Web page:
While open pyeloplasty remains effective especially in patients younger than two years of age, many pediatric urologists favor RALP for the surgical correction of congenital UPJ obstruction because of perceived better patient-centered outcomes. Specifically, hospital stays are shorter, pain and analgesia use are reduced, scars are smaller, and patients have a quicker return to daily activities. However, no randomized controlled trials have compared the two surgical approaches with regard to these outcome measures.
“Randomization of varying surgical techniques has always proven challenging because surgeons are unwilling to leave operative decisions to chance,” Dr. Whittam explains. “Such reluctance has resulted in a paucity of high-quality evidence regarding the ideal surgical modality or technique for specific patient conditions.”
To remedy this situation as it pertains to the treatment of primary UPJ obstruction, Dr. Whittam and pediatric colleagues from the department of urology at IU School of Medicine have designed a pilot study seeking to randomize 20 healthy, nonobese children aged two to eight years with primary UPJ obstruction to open or robotic pyeloplasty.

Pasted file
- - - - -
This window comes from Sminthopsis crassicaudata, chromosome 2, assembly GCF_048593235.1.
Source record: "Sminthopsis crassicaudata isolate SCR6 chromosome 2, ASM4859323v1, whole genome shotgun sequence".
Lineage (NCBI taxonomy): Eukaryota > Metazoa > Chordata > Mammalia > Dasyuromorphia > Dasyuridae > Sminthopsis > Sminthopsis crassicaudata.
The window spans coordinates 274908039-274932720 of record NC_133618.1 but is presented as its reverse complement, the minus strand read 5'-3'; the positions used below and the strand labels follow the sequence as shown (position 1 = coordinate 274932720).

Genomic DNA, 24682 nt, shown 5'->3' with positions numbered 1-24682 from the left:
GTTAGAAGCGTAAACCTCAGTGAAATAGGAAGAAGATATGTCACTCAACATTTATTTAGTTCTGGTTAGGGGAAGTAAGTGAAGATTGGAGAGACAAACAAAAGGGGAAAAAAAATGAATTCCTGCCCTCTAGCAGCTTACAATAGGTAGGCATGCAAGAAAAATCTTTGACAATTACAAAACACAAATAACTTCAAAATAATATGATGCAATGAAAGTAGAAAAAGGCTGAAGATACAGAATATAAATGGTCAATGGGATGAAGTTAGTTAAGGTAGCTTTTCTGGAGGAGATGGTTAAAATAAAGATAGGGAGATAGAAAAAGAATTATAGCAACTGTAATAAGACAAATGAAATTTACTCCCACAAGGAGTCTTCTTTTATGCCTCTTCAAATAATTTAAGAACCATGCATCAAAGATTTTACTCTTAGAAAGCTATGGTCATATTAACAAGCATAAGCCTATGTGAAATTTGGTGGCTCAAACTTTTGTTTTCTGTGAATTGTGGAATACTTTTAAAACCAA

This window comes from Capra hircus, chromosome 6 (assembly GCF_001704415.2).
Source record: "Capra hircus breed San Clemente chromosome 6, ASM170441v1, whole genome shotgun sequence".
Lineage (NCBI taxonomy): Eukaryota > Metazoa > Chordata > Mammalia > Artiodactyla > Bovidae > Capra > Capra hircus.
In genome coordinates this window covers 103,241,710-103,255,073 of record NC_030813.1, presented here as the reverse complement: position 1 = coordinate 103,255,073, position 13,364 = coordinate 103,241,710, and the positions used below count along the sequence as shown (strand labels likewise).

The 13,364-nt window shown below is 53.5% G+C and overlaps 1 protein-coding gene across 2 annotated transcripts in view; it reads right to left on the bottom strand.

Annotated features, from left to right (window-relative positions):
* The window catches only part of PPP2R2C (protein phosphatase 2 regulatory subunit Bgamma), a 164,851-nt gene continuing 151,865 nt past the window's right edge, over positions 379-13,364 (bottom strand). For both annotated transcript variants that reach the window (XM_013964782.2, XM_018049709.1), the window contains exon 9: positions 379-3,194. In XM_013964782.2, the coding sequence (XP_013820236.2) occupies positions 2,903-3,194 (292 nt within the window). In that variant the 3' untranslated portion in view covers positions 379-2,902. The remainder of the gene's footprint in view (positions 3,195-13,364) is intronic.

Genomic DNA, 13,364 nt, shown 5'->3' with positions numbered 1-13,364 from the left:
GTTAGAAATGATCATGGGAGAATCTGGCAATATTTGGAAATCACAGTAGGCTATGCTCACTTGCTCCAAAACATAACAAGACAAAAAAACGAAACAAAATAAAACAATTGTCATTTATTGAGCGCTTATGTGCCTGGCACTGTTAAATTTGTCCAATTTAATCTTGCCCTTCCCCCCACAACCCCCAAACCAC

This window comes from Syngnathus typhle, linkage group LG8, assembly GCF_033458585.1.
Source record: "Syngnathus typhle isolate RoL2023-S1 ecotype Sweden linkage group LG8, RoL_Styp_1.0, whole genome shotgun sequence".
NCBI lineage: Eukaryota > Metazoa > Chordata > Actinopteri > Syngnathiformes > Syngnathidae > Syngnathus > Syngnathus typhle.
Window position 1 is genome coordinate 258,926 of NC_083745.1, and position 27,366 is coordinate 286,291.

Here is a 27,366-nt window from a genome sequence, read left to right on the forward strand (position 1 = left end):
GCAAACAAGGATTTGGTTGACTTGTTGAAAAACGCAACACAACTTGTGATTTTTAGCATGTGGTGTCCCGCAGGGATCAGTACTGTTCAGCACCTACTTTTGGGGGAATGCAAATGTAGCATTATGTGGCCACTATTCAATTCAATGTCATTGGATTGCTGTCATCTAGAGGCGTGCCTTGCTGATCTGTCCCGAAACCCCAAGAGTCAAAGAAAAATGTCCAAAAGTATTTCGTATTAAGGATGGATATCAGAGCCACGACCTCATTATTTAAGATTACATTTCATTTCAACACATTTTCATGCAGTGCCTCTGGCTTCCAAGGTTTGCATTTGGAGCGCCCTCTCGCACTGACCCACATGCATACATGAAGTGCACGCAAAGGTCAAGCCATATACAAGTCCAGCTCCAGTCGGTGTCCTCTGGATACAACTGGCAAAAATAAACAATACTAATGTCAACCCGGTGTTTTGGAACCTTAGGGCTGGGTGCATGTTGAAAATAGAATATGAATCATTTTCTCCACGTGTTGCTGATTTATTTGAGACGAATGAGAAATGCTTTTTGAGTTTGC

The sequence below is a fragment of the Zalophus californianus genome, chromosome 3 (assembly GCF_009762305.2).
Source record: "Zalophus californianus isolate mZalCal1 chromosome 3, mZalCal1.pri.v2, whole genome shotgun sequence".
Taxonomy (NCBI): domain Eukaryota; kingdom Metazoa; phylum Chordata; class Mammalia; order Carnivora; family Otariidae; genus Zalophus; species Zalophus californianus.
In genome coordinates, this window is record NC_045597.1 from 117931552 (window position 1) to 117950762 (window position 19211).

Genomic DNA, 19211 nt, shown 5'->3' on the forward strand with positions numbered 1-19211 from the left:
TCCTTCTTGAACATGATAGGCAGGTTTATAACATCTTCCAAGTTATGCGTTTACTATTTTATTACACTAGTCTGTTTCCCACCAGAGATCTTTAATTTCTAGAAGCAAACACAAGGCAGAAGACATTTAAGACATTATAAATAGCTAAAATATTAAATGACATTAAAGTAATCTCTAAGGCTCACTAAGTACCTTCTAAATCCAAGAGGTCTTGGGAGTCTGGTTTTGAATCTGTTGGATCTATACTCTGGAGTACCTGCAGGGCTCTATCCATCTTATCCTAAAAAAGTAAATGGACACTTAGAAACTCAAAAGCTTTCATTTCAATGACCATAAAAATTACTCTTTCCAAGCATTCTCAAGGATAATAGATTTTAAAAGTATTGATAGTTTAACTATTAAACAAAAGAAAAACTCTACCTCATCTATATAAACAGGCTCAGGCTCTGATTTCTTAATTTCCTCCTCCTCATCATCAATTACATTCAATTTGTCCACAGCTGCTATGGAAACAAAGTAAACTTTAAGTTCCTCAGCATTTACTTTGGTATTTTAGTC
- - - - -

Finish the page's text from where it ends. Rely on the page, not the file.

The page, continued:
“This study will serve as a proof-of-concept trial to demonstrate the feasibility of randomization, delineate patient-centered outcomes, and provide a framework for a large randomized controlled trial comparing open pyeloplasty with RALP,” says Dr. Whittam, who will serve as the study’s principal investigator. “Primary outcomes will be length of stay, pain medication usage, and 30- and 90-day costs. Secondary outcomes will be pain score, parental return to work, and scar perception.”
The study has received approval from the IU institutional review board, and the investigators are in the process of finalizing funding.
Dr. Whittam received his medical degree from Dartmouth Medical School in Hanover, NH; did his residency training in urology at Vanderbilt University Medical Center in Nashville, TN; completed a fellowship in pediatric urology at Riley Hospital for Children at IU Health; and was awarded a master of science in clinical research from the Indiana Clinical and Translational Sciences Institute in Indianapolis. His primary areas of research are the cost-effectiveness of robotic surgery and collaborative clinical pathways.
The author of several journal articles and textbook chapters, Dr. Whittam has been an invited presenter at professional meetings in the United States and abroad. He is a member of the American Urologic Association.